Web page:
In a Time of Universal Deceit, Telling the Truth is Revolutionary.
Thursday, October 22, 2020

Iraq worse off than before war

As the third anniversary of the war approaches, the $21 billion the
United States has allocated for reconstruction of Iraq has yet to lift
the war-torn nation from ruin. Power outages are the norm; in
fact, there’s less electricity available than before the war began.
Fewer people have clean water and sanitation systems. And fuel
production isn’t at pre-war levels, either.

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Feingold wants Bush censured

A liberal Democrat and potential White House contender is proposing censuring President Bush for authorizing domestic eavesdropping, saying the White House misled Americans about its legality.

"The president has broken the law and, in some way, he must be held accountable," Sen. Russ Feingold, D-Wis., told The Associated Press in an interview.

A censure resolution, which simply would scold the president, has been used just once in U.S. history — against Andrew Jackson in 1834.

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Lobbying reform? Ain’t gonna happen

In January, within days of the breaking of the worst lobbying scandal in decades, congressional leaders pledged swift and bold reform. That hasn’t happened, and Congress may be months away from coming together on the issue.

The Senate, within sight last week of passing a tough lobbying and ethics bill, got sidetracked by the Dubai port-management controversy and has moved on to other topics. House Republicans, at odds over such issues as whether to ban privately funded travel, have yet to introduce a bill.

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Hey fatso! Uncle Sam doesn’t want you!

Uncle Sam wants YOU, that famous Army recruiting poster says. But does he really? Not if you’re a Ritalin-taking, overweight, Generation Y couch potato — or some combination of the above.

As for that fashionable "body art" that the military still calls a tattoo, having one is grounds for rejection, too.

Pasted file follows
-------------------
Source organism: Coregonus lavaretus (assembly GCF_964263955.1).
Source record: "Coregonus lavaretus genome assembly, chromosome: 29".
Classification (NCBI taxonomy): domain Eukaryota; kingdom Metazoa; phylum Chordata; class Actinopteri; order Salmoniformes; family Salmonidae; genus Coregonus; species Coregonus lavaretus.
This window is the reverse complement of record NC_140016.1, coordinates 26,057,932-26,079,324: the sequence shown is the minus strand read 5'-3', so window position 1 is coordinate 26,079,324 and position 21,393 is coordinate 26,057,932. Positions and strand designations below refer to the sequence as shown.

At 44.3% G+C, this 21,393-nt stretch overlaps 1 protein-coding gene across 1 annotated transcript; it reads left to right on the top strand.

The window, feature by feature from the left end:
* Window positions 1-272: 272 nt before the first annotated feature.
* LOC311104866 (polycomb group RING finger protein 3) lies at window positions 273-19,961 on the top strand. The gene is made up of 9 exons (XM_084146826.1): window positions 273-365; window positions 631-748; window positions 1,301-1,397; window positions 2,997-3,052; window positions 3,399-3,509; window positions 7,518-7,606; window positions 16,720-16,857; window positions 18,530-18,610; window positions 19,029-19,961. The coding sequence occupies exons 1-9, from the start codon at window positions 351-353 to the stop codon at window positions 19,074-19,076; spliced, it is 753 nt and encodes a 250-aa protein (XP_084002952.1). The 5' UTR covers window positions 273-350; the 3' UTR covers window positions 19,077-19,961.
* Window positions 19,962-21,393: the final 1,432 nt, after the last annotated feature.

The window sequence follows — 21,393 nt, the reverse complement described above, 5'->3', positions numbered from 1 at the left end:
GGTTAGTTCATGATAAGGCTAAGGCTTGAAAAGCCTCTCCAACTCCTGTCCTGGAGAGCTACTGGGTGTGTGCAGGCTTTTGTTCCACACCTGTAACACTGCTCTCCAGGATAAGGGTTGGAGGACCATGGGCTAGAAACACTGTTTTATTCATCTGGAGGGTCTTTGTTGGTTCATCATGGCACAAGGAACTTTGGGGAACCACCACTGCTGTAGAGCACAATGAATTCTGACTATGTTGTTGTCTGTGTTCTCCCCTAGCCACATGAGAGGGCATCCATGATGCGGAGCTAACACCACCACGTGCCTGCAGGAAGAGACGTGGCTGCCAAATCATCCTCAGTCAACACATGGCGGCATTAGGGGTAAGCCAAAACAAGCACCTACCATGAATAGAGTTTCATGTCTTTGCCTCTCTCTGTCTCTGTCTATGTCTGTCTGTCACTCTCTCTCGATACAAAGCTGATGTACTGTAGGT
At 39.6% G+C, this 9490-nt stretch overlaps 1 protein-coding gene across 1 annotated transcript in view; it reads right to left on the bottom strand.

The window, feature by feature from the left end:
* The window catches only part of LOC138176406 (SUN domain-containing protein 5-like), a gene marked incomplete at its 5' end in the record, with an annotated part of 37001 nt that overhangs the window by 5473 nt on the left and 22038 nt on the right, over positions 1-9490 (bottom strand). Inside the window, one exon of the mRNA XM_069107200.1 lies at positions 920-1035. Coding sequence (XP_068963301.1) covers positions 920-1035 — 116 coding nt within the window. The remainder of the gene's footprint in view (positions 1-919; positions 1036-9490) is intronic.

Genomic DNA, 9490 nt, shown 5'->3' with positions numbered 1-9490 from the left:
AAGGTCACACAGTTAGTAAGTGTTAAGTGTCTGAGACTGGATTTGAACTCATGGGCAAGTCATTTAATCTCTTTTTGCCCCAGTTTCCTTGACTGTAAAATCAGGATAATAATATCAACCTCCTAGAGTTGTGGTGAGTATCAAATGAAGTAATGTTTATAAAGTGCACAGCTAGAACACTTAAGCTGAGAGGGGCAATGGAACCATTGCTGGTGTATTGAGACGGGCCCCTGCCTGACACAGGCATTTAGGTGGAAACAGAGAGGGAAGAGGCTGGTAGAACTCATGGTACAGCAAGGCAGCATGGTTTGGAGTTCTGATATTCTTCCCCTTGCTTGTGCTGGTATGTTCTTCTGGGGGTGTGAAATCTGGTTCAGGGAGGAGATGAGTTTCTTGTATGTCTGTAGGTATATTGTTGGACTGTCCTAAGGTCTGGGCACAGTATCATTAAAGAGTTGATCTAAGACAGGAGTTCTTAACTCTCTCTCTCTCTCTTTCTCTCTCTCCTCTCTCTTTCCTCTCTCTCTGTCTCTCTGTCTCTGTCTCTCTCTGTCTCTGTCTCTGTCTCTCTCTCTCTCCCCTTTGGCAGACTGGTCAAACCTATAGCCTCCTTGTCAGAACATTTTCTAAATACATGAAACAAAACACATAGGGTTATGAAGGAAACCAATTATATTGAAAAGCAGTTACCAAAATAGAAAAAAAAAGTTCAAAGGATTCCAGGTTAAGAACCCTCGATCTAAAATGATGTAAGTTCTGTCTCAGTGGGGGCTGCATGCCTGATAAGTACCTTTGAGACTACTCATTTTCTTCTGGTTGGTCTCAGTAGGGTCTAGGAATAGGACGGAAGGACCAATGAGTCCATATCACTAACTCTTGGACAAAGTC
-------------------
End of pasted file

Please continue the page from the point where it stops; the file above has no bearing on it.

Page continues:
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Republicans ponder future without Bush

Republican contenders for the White House walked a political tightrope at a weekend gathering of party activists — expressing solidarity with President George W. Bush while stressing differences over issues such as deficits and big government.

While praising Bush’s leadership, they condemned runaway government spending, rising debt and expanding bureaucracies — which have grown under Bush and added to a flood of political difficulties that have sent his approval ratings plummeting.

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The sickness called Potomac Fever

Does the heady atmosphere of Congress turn honest men and women into a criminal class? Or is elected office simply a magnet for those who lie, cheat and steal for a living? Political scientists and Constitutional scholars say it could be a bit of both.

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Republicans consider a future without Bush

Republican contenders for the White House walked a political tightrope at a weekend gathering of party activists — expressing solidarity with President George W. Bush while stressing differences over issues such as deficits and big government.

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